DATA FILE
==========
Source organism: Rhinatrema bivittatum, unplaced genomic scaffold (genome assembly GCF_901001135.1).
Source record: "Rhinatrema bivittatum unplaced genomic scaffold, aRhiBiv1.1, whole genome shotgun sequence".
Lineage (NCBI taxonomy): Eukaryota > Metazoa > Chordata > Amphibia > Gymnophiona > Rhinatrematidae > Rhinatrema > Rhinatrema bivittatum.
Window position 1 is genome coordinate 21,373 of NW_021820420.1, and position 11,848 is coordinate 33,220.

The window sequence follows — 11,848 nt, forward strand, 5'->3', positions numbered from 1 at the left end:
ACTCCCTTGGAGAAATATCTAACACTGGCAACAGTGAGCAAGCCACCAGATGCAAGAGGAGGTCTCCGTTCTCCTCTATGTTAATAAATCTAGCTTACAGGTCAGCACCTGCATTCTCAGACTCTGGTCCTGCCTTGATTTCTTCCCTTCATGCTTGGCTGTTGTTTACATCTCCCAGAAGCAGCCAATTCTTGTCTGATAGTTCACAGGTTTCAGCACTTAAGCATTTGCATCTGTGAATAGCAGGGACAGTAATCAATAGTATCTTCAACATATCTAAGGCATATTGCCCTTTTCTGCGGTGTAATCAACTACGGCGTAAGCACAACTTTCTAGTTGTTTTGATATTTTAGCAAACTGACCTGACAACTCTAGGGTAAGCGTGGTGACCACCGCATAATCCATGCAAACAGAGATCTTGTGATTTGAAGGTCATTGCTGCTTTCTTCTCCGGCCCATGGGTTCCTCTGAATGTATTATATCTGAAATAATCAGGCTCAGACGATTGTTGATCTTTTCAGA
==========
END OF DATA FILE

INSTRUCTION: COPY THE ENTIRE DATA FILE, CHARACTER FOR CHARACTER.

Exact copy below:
Source organism: Rhinatrema bivittatum, unplaced genomic scaffold (genome assembly GCF_901001135.1).
Source record: "Rhinatrema bivittatum unplaced genomic scaffold, aRhiBiv1.1, whole genome shotgun sequence".
Lineage (NCBI taxonomy): Eukaryota > Metazoa > Chordata > Amphibia > Gymnophiona > Rhinatrematidae > Rhinatrema > Rhinatrema bivittatum.
Window position 1 is genome coordinate 21,373 of NW_021820420.1, and position 11,848 is coordinate 33,220.

The window sequence follows — 11,848 nt, forward strand, 5'->3', positions numbered from 1 at the left end:
ACTCCCTTGGAGAAATATCTAACACTGGCAACAGTGAGCAAGCCACCAGATGCAAGAGGAGGTCTCCGTTCTCCTCTATGTTAATAAATCTAGCTTACAGGTCAGCACCTGCATTCTCAGACTCTGGTCCTGCCTTGATTTCTTCCCTTCATGCTTGGCTGTTGTTTACATCTCCCAGAAGCAGCCAATTCTTGTCTGATAGTTCACAGGTTTCAGCACTTAAGCATTTGCATCTGTGAATAGCAGGGACAGTAATCAATAGTATCTTCAACATATCTAAGGCATATTGCCCTTTTCTGCGGTGTAATCAACTACGGCGTAAGCACAACTTTCTAGTTGTTTTGATATTTTAGCAAACTGACCTGACAACTCTAGGGTAAGCGTGGTGACCACCGCATAATCCATGCAAACAGAGATCTTGTGATTTGAAGGTCATTGCTGCTTTCTTCTCCGGCCCATGGGTTCCTCTGAATGTATTATATCTGAAATAATCAGGCTCAGACGATTGTTGATCTTTTCAGA